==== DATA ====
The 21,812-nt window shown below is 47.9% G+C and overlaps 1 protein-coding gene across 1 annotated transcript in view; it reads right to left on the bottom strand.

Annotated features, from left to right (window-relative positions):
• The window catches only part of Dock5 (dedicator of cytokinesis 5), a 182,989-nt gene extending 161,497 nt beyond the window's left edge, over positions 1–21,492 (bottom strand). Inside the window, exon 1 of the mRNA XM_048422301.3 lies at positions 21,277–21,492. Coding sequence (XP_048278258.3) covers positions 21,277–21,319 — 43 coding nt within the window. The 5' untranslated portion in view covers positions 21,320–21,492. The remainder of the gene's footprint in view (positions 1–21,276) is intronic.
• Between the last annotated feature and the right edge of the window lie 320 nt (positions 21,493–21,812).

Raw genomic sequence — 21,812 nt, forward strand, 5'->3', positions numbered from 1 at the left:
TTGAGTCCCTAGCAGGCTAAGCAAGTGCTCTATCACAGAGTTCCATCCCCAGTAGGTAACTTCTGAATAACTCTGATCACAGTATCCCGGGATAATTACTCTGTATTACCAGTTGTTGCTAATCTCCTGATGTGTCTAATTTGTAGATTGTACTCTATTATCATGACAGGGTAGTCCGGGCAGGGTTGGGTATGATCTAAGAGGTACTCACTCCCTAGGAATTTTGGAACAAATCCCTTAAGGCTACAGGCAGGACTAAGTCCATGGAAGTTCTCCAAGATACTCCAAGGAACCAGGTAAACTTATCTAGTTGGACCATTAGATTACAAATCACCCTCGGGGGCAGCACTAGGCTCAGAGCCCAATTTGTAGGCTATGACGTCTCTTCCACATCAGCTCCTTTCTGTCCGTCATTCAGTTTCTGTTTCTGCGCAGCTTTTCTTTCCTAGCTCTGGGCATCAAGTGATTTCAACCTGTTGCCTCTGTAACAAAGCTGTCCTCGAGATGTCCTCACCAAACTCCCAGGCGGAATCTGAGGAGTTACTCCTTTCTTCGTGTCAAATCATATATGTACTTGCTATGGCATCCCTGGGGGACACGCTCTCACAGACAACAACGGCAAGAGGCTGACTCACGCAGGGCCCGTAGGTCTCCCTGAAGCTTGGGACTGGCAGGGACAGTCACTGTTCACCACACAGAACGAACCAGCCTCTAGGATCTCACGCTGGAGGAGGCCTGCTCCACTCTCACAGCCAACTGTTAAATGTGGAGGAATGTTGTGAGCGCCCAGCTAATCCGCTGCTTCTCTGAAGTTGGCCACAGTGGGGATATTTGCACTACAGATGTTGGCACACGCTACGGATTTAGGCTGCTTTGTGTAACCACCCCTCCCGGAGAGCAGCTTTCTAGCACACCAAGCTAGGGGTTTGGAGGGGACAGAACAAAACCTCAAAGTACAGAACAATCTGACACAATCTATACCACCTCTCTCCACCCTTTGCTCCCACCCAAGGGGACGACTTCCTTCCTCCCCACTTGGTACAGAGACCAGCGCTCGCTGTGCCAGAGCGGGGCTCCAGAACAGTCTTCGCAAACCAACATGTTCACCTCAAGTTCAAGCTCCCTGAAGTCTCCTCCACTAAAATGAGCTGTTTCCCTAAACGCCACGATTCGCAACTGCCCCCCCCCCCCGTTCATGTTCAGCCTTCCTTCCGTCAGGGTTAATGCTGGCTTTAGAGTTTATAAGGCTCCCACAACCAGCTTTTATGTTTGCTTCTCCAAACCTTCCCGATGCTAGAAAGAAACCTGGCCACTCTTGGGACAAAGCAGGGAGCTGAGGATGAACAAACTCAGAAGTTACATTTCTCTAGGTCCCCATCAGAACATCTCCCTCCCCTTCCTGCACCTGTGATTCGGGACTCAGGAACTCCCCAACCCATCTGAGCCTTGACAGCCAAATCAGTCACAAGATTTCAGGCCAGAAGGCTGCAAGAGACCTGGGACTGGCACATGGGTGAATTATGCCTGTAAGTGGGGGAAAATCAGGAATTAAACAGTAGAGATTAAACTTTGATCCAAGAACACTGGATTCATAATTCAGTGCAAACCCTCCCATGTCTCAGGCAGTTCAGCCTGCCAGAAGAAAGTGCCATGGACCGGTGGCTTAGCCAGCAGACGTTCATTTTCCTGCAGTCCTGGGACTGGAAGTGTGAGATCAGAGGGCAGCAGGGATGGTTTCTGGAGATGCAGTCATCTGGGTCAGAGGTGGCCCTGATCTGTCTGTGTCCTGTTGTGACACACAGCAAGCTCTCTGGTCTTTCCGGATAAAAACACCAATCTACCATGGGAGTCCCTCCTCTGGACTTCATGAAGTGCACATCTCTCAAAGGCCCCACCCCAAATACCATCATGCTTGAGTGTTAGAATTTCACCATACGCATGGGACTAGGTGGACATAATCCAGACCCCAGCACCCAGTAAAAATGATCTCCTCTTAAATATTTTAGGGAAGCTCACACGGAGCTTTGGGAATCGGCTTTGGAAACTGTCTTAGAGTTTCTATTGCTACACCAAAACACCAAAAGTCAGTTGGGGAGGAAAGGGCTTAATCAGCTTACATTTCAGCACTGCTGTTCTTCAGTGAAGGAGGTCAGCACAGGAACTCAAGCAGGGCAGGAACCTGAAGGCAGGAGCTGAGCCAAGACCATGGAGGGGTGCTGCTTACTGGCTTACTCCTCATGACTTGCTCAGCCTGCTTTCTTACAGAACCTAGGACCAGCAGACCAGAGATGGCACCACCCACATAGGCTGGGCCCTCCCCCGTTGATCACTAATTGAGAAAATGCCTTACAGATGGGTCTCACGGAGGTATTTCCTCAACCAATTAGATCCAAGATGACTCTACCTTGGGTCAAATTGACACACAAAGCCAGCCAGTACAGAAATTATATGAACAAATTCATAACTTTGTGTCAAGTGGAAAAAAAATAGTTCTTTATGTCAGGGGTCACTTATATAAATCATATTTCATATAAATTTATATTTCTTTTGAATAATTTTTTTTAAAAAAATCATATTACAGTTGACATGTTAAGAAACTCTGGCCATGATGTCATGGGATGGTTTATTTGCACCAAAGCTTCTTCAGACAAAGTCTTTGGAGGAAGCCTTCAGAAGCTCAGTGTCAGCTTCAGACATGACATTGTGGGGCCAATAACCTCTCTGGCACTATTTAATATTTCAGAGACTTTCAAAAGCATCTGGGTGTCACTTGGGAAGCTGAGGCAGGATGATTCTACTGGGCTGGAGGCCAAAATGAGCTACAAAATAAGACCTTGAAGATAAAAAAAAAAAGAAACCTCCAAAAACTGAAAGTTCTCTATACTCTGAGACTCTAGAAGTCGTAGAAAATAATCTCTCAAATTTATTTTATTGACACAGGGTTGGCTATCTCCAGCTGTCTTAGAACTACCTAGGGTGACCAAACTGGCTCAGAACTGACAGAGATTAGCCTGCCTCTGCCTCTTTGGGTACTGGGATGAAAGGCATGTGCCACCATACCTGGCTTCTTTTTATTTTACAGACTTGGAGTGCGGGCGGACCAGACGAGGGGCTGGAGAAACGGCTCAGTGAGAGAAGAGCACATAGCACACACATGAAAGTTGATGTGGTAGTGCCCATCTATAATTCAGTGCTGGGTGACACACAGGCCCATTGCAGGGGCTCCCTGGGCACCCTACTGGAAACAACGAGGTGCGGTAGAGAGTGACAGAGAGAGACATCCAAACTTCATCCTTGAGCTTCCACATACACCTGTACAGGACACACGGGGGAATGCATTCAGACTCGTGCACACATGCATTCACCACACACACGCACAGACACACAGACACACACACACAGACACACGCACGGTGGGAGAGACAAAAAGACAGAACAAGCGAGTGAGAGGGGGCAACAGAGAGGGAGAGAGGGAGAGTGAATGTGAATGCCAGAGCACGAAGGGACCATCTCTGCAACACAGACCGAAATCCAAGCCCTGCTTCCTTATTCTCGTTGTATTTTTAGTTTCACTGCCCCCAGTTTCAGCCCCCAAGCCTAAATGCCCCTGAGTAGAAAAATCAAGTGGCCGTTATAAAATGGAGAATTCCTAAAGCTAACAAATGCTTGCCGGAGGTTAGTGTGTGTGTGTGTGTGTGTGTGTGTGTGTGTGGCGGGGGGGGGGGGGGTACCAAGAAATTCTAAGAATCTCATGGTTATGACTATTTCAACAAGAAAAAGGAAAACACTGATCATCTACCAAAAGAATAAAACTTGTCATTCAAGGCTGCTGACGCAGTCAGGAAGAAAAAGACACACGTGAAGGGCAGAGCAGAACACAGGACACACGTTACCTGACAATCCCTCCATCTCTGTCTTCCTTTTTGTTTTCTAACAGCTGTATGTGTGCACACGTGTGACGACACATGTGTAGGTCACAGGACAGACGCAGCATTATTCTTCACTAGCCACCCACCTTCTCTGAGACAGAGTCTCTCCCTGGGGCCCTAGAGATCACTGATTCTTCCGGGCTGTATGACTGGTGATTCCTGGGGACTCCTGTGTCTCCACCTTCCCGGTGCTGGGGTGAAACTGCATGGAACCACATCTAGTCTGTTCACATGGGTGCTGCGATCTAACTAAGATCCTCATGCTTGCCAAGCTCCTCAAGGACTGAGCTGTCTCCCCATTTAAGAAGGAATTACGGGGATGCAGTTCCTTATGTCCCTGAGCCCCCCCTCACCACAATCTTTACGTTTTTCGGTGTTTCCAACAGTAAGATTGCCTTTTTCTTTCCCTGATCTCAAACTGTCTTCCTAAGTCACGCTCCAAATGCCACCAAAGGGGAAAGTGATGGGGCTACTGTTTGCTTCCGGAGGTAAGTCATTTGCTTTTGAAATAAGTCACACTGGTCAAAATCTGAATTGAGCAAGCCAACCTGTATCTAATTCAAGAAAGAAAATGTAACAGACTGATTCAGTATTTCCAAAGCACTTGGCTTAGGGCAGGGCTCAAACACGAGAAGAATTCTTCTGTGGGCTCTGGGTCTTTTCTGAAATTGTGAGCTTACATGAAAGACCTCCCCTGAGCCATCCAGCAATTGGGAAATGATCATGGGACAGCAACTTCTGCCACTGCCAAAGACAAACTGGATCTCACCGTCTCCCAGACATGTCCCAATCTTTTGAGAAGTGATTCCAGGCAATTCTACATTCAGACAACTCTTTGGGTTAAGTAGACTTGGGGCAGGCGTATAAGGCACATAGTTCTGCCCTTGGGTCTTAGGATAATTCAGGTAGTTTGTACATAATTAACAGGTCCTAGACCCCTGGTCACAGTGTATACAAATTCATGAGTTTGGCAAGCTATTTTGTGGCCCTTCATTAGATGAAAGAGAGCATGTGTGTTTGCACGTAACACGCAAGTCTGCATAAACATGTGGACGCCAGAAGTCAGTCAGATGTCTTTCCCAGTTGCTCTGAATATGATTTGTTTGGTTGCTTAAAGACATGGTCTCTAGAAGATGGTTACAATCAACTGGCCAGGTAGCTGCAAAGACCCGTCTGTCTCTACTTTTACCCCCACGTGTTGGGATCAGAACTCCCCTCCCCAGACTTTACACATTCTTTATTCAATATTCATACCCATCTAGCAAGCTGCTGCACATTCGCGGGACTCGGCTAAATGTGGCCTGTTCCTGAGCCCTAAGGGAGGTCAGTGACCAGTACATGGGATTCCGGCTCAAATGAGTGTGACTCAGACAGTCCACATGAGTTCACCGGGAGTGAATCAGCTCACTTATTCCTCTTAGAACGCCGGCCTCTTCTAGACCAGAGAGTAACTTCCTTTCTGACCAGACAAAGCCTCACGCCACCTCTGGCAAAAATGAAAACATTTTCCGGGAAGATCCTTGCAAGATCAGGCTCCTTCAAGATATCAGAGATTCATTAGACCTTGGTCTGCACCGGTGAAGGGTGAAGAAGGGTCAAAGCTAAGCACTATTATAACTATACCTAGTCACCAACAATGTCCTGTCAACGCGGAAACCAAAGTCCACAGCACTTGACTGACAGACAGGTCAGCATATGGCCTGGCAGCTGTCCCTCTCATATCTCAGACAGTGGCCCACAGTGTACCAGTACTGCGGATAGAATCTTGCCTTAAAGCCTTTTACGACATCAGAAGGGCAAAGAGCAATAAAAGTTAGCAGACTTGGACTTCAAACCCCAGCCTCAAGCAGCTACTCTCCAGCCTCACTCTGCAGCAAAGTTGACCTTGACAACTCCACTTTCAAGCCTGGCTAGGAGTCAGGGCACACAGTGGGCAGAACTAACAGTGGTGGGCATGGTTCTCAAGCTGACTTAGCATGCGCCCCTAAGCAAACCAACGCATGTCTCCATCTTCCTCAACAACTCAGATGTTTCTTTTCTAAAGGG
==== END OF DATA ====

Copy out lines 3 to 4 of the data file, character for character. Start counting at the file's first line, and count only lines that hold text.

• The window catches only part of Dock5 (dedicator of cytokinesis 5), a 182,989-nt gene extending 161,497 nt beyond the window's left edge, over positions 1–21,492 (bottom strand). Inside the window, exon 1 of the mRNA XM_048422301.3 lies at positions 21,277–21,492. Coding sequence (XP_048278258.3) covers positions 21,277–21,319 — 43 coding nt within the window. The 5' untranslated portion in view covers positions 21,320–21,492. The remainder of the gene's footprint in view (positions 1–21,276) is intronic.
• Between the last annotated feature and the right edge of the window lie 320 nt (positions 21,493–21,812).